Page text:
Olson Technology Product Line
Home About Us Products Product Literature   System Solutions News and Events
Fiber Optic Technology Contact Sales Customer Support Site Map Newsletter Archive
index sitemap advanced
search engine by freefind
Fiber Types

Source: David R. Goff. Fiber Optic Video Transmission, 1st ed. Focal Press: Woburn, Massachusetts, 2003

and other private writings.

Key Single-Mode Fiber Types


There are three basic classes of single-mode fiber that are used in modern telecommunication systems. The oldest type, and still the most widely deployed, is NDSF or Non-DSF (Non-Dispersion-Shifted Fiber.) NDSF was the first successful single-mode fiber. Most of the existing fiber base in the U.S. in the late 1990's was NDSF fiber. NDSF was used in early systems because the fiber was optimized for operation at 1310 nm, the wavelength of choice at that time. Later, 1550 nm systems were introduced. NDSF was thought to be ill-suited for use at 1550 nm because it had high dispersion at that wavelength, limiting the maximum data transmission rate and distance. To address this shortcoming, DSF (Dispersion-Shifted Fiber) was introduced. DSF was optimized for operation at 1550 nm. Years later would it would be discovered that while DSF worked very well with a single wavelength at 1550 nm, it exhibited serious nonlinearities when multiple, closely-spaced wavelengths in the 1550 nm band were transmitted, as in DWDM systems. Recently, to address the problem of nonlinearities, a new class of DSF fibers have been introduced. These are called NZ-DSF (non-zero dispersion-shifted fiber). They are available in both positive and negative dispersion varieties. These NZ-DSF fibers are now the fibers of choice where new fiber must be deployed. Figure 1 shows the dispersion of the common types of single-mode fibers used in modern telecommunication systems.

Dispersion of Common Types of SM Fiber

Figure 1 - Dispersion of Common Types of Single-Mode Fiber

(Click to Enlarge Image)

NDSF: Commonly referred to as standard single-mode silica fiber, this optical fiber is also known as non-dispersion-shifted fiber (NDSF). SMF-28, made by Corning, is among the most popular NDSF fibers deployed today. NDSF exhibits zero chromatic dispersion (called λ0) at a wavelength of 1310 nm. Transmission wavelengths used with Erbium doped fiber amplifier (EDFA) systems (1550 nm window) undergo significant chromatic dispersion with NDSF and require dispersion compensation, particularly at 10-Gbit/s or higher data rates. Typical optical losses range from 0.21 to 0.25 dB/km.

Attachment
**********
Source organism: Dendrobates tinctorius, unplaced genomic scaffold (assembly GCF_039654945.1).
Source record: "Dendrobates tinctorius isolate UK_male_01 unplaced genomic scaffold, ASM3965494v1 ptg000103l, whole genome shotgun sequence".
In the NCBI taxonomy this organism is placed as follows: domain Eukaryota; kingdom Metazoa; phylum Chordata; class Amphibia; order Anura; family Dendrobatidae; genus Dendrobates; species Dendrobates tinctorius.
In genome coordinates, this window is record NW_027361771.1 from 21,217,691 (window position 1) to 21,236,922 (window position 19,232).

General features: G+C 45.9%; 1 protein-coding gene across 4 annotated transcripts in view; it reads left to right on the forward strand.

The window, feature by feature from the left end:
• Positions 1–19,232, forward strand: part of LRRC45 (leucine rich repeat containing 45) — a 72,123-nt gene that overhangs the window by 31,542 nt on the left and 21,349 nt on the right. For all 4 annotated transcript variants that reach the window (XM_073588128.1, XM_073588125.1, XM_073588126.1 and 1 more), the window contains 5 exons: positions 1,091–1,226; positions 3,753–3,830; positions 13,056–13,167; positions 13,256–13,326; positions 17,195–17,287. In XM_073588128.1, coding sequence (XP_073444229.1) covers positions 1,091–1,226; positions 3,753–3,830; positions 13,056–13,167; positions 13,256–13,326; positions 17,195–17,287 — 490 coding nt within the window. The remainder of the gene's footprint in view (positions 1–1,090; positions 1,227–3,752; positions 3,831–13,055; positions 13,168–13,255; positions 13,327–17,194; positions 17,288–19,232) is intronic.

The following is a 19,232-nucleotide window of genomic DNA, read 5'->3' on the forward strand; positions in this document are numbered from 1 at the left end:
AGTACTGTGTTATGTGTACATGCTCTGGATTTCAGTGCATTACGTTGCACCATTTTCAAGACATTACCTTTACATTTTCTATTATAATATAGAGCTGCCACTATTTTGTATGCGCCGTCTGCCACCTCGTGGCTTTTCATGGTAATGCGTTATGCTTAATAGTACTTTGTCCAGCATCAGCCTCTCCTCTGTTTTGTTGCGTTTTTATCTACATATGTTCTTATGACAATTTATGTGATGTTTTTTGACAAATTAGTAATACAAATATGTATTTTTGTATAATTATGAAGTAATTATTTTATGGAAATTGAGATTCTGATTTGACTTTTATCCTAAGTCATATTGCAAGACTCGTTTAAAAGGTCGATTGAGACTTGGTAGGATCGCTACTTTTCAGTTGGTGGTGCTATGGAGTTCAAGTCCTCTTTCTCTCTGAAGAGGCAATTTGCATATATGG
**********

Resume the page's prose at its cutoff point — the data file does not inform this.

Note: The fiber zero dispersion wavelength, or λ0, is the wavelength at which chromatic dispersion is zero. Chromatic dispersion causes a wavelength pulse to spread out as it travels along a fiber and is due to the fact that the different wavelength components that constitute the wavelength pulse travel at slightly different speeds in the fiber. The further away the channel wavelength is from λ0 the greater the degree of dispersion and hence distortion.

DSF: To minimize chromatic dispersion at 1550 nm, a new fiber called dispersion-shifted fiber (DSF) was introduced in the early 1980's. By changing the index profile and reducing the core radius, fiber designers were able to move λ0 from the 1310 nm window to the 1540 to 1560 nm window. Though effective in greatly reducing chromatic dispersion effects, which limits bandwidth, the positioning of λ0 in close proximity to the operating wavelengths resulted in a tendency to a nonlinear distortion effect called four wave mixing (FWM). This is especially troublesome in DWDM applications with more than eight wavelengths. Typical losses range from 0.25 to 0.30 dB/km.

Note: Standard DSF fiber has a λ0 of 1557.5 12.5 nm (i.e. 1544.5 nm to 1569.5 nm).

NZ-DSF: NZ-DSF was developed to counteract the FWM limitations of DSF. The idea is to move λ0 to either end of the 1550 nm band, thus ensuring that all of the wavelength channels have slightly different optical speeds in the fiber. Common brands are TrueWave Classic (λ0 < 1530 nm), TrueWave Plus (λ0 = 1497 nm), TrueWave RS (λ0 < 1452 nm) by Lucent, and SMF-LS (λ0 > 1560 nm) by Corning. The advantage that these fibers have over DSF is a compromise solution of a slightly lower degree of integrated dispersion compensation for a higher tolerance to non-linear distortion effects. Available with positive dispersion (+D) NZ-DSF and negative dispersion (-D) NZ-DSF.

Return to Top of Page